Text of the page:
You hope they hide their real feelings?

        I think it will be harsh to be confronted by the attitudes of some at AutismOne, but she is loaning her credibility to AutismOne. She should know what that means. She should know about Jenny McCarthy calling non-biomed parents victims who stay away from the therapies in order to get sympathy (https://leftbrainrightbrain.co.uk/2012/06/14/jenny-mccarthy-autism-moms-fall-in-the-the-victim-role-and-they-are-loving-it/). She should know that unethical former doctors like Andrew Wakefield and Mark Geier are using her to build their own images. She should know that AutismOne rejects the notion of autism acceptance and, in its place, promotes “cures” like drinking bleach solutions and giving autistics bleach enemas to remove their autism.

        I find it hard to reconcile the person who put this facebook post up with someone at AutismOne.

  8. ricosmom May 19, 2013 at 21:55 #

    Um, folks, if Alexis has any degree of ASD, don’t you think it possible that she is not reading Ms. McCarthy’s intentions very well? That she thinks JM is genuinely interested in her story? Why would we expect her to do better at discerning her real motives than the thousands of “NT” (whatever that is) who have “drunk the AutOne koolaid”?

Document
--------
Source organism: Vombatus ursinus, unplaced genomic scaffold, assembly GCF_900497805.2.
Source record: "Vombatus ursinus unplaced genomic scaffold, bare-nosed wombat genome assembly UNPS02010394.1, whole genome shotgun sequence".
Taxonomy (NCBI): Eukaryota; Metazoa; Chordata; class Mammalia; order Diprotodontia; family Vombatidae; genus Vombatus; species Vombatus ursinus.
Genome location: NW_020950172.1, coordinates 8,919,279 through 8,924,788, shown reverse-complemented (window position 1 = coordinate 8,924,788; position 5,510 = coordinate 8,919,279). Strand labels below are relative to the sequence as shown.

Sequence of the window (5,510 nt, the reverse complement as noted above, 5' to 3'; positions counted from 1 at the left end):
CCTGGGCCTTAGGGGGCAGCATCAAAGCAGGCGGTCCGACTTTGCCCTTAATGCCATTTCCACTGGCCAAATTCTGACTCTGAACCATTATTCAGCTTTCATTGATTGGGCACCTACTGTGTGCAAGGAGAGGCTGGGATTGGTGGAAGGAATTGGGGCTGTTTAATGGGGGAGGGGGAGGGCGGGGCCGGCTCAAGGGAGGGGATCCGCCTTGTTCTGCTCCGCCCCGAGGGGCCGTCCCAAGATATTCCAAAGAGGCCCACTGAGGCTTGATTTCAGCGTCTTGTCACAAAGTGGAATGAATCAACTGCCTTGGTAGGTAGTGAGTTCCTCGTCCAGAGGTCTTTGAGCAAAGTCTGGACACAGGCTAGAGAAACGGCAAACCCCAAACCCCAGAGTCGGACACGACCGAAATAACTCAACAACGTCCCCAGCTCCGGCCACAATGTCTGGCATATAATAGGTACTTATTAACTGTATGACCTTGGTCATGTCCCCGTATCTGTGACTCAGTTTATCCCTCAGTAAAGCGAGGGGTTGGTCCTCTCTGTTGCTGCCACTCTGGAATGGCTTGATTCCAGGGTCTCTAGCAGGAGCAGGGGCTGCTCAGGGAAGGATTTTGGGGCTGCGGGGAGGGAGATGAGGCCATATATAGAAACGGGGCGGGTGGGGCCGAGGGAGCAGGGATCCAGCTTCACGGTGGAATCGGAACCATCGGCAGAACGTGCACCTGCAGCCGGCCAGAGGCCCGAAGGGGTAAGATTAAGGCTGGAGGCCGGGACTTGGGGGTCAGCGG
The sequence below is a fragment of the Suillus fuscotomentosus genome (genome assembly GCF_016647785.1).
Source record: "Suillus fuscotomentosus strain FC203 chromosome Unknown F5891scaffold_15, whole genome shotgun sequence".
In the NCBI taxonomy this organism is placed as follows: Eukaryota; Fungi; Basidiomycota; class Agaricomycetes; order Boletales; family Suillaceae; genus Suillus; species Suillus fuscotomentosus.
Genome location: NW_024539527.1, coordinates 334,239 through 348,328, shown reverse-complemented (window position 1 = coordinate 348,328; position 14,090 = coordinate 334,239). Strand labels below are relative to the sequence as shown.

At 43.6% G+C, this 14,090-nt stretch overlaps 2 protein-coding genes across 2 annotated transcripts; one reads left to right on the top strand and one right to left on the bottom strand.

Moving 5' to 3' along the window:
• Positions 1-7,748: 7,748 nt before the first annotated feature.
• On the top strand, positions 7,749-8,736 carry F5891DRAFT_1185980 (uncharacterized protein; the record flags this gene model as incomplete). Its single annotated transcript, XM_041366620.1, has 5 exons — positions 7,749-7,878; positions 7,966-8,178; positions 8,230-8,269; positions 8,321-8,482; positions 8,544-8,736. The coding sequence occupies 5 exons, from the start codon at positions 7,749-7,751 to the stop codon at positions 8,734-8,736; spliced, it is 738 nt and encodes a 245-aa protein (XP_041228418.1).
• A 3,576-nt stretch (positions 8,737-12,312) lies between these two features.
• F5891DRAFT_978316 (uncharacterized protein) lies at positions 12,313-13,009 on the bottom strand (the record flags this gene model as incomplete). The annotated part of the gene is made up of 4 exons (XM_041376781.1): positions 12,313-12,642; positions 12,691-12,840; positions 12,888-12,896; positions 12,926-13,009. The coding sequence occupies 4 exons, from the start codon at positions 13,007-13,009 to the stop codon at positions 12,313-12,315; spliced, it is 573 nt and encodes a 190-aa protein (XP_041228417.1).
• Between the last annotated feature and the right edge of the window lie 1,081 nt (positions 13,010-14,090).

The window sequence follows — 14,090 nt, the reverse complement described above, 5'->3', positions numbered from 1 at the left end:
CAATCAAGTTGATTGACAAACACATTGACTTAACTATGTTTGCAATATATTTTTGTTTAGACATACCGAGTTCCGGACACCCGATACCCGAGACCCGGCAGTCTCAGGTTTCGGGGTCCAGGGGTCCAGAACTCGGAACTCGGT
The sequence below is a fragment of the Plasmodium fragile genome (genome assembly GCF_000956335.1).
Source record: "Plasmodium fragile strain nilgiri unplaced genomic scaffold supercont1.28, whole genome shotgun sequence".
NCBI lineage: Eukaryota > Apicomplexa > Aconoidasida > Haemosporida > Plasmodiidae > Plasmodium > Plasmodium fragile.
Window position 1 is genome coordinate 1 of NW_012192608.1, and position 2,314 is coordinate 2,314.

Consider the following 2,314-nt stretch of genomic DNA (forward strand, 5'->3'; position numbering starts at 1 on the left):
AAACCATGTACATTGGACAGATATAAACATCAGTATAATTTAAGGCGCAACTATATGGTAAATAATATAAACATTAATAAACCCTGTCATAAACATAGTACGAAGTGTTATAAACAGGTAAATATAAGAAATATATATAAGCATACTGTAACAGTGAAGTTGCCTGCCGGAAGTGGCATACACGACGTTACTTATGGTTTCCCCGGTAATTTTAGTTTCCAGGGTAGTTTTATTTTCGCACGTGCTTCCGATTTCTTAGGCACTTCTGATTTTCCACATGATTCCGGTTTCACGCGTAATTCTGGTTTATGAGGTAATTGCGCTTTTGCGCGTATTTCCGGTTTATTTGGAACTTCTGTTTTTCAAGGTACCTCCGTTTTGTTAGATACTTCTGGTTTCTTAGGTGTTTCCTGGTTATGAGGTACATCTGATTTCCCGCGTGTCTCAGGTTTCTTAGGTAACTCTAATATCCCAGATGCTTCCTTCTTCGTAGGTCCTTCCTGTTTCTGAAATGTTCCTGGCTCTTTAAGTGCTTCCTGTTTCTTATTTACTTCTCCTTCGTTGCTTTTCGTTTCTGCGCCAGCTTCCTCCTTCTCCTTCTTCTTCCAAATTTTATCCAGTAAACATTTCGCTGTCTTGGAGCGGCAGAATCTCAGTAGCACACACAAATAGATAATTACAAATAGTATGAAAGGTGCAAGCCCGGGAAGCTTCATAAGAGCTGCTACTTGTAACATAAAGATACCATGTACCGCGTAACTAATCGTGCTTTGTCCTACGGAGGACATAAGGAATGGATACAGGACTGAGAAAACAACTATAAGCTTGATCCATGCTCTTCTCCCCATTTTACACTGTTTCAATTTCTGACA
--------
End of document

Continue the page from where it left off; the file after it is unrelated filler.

They throw parents in jail for using prayer to try to heal their children, but these quacks are free to peddle their “cures” and we don’t try to legally stop them… the Geiers, for example, lost their medical licenses….. but where’s the outcry to protect the voiceless autists and those too young to have legal standing?

  9. Leo Arthur Capella (@thesnakestweet) May 19, 2013 at 22:11 #

    If Montana has a version of “Flower of Scotland” then I hope Alexis Wineman uses it to fire her up (or the original) as she’s going to be in for the panel equivalent of a rugby cup final.